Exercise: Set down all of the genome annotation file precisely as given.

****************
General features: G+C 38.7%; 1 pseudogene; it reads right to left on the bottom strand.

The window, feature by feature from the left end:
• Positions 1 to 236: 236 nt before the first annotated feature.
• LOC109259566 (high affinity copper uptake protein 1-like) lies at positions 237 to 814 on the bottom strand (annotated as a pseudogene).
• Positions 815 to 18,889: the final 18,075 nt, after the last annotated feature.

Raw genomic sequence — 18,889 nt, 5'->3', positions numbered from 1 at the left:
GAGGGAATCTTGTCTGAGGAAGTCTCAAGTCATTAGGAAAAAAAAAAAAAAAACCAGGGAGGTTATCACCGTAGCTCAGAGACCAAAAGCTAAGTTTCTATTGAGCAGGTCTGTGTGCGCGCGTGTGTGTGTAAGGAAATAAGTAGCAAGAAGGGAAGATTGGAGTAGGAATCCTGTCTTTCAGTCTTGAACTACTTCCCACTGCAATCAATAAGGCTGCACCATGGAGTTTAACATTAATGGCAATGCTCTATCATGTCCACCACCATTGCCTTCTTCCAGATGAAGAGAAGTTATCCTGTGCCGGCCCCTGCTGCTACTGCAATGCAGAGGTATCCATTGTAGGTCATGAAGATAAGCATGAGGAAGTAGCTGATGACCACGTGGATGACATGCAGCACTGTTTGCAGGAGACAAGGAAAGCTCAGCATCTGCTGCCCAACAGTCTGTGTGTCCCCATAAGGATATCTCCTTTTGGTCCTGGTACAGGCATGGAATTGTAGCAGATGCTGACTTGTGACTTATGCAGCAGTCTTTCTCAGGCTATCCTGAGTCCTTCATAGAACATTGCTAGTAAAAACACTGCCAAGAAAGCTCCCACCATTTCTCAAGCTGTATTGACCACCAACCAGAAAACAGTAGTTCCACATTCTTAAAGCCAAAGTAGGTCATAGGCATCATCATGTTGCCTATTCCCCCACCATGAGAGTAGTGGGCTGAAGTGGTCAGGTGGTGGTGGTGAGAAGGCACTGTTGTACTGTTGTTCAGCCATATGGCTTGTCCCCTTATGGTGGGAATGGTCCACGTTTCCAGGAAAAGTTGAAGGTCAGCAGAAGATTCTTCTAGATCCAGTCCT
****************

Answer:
General features: G+C 38.7%; 1 pseudogene; it reads right to left on the bottom strand.

The window, feature by feature from the left end:
• Positions 1 to 236: 236 nt before the first annotated feature.
• LOC109259566 (high affinity copper uptake protein 1-like) lies at positions 237 to 814 on the bottom strand (annotated as a pseudogene).
• Positions 815 to 18,889: the final 18,075 nt, after the last annotated feature.

Raw genomic sequence — 18,889 nt, 5'->3', positions numbered from 1 at the left:
GAGGGAATCTTGTCTGAGGAAGTCTCAAGTCATTAGGAAAAAAAAAAAAAAAACCAGGGAGGTTATCACCGTAGCTCAGAGACCAAAAGCTAAGTTTCTATTGAGCAGGTCTGTGTGCGCGCGTGTGTGTGTAAGGAAATAAGTAGCAAGAAGGGAAGATTGGAGTAGGAATCCTGTCTTTCAGTCTTGAACTACTTCCCACTGCAATCAATAAGGCTGCACCATGGAGTTTAACATTAATGGCAATGCTCTATCATGTCCACCACCATTGCCTTCTTCCAGATGAAGAGAAGTTATCCTGTGCCGGCCCCTGCTGCTACTGCAATGCAGAGGTATCCATTGTAGGTCATGAAGATAAGCATGAGGAAGTAGCTGATGACCACGTGGATGACATGCAGCACTGTTTGCAGGAGACAAGGAAAGCTCAGCATCTGCTGCCCAACAGTCTGTGTGTCCCCATAAGGATATCTCCTTTTGGTCCTGGTACAGGCATGGAATTGTAGCAGATGCTGACTTGTGACTTATGCAGCAGTCTTTCTCAGGCTATCCTGAGTCCTTCATAGAACATTGCTAGTAAAAACACTGCCAAGAAAGCTCCCACCATTTCTCAAGCTGTATTGACCACCAACCAGAAAACAGTAGTTCCACATTCTTAAAGCCAAAGTAGGTCATAGGCATCATCATGTTGCCTATTCCCCCACCATGAGAGTAGTGGGCTGAAGTGGTCAGGTGGTGGTGGTGAGAAGGCACTGTTGTACTGTTGTTCAGCCATATGGCTTGTCCCCTTATGGTGGGAATGGTCCACGTTTCCAGGAAAAGTTGAAGGTCAGCAGAAGATTCTTCTAGATCCAGTCCT